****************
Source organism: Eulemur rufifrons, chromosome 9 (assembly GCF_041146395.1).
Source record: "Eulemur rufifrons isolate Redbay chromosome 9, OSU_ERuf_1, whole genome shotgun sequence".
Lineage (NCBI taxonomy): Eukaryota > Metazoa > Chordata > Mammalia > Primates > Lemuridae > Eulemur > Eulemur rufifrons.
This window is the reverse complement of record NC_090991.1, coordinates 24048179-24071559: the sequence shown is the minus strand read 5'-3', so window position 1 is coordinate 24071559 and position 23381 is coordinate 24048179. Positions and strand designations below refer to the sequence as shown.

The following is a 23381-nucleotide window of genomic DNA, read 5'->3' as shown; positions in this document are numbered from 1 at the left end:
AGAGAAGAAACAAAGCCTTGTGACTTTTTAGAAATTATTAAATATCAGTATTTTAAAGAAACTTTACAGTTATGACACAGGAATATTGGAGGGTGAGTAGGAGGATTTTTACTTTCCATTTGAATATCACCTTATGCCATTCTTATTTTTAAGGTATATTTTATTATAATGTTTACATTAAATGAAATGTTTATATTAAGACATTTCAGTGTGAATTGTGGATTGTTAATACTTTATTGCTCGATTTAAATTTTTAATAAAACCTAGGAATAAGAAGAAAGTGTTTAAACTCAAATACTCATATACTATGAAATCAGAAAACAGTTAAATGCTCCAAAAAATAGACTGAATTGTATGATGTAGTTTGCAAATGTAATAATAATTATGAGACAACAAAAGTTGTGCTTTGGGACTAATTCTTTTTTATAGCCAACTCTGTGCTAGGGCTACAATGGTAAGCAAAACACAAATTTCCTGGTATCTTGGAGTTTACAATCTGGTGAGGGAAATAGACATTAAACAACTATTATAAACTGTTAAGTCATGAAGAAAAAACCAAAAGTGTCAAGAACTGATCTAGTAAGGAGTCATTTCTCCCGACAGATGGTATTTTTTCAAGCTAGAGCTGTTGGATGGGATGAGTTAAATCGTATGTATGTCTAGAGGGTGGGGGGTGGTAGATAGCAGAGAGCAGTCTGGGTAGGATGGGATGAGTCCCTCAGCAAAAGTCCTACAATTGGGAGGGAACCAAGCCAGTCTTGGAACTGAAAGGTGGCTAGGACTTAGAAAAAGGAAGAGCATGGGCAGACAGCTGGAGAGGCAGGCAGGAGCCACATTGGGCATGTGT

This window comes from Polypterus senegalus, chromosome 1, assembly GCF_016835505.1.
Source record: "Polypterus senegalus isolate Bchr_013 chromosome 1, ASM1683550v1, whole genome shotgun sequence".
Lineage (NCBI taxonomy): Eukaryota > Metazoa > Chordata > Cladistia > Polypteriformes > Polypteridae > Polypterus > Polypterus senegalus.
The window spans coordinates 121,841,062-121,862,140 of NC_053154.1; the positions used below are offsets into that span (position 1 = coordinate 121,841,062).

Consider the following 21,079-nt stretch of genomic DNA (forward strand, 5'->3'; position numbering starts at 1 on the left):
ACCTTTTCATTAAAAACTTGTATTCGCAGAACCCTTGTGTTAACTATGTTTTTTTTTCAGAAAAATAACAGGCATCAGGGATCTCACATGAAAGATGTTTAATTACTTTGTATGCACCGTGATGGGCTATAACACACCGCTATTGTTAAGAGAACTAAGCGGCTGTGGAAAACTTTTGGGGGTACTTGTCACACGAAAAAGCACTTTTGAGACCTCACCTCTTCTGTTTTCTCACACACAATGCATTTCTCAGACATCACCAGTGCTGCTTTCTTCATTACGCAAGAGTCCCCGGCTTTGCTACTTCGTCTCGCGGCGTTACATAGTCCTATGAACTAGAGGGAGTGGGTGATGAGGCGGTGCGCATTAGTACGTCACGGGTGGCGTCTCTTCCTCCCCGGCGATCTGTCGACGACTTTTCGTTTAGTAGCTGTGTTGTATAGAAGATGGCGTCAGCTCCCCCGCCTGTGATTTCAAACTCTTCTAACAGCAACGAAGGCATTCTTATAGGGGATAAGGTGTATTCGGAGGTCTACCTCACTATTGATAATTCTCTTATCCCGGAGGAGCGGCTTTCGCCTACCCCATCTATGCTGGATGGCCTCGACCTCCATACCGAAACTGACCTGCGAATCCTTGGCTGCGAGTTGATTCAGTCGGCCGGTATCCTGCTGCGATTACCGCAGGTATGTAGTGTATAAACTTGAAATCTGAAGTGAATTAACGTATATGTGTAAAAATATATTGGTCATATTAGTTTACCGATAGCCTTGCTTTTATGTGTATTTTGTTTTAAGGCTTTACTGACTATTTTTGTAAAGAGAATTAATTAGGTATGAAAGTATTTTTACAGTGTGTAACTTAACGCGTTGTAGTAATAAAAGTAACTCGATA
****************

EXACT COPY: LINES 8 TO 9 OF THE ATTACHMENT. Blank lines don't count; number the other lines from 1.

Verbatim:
Source record: "Polypterus senegalus isolate Bchr_013 chromosome 1, ASM1683550v1, whole genome shotgun sequence".
Lineage (NCBI taxonomy): Eukaryota > Metazoa > Chordata > Cladistia > Polypteriformes > Polypteridae > Polypterus > Polypterus senegalus.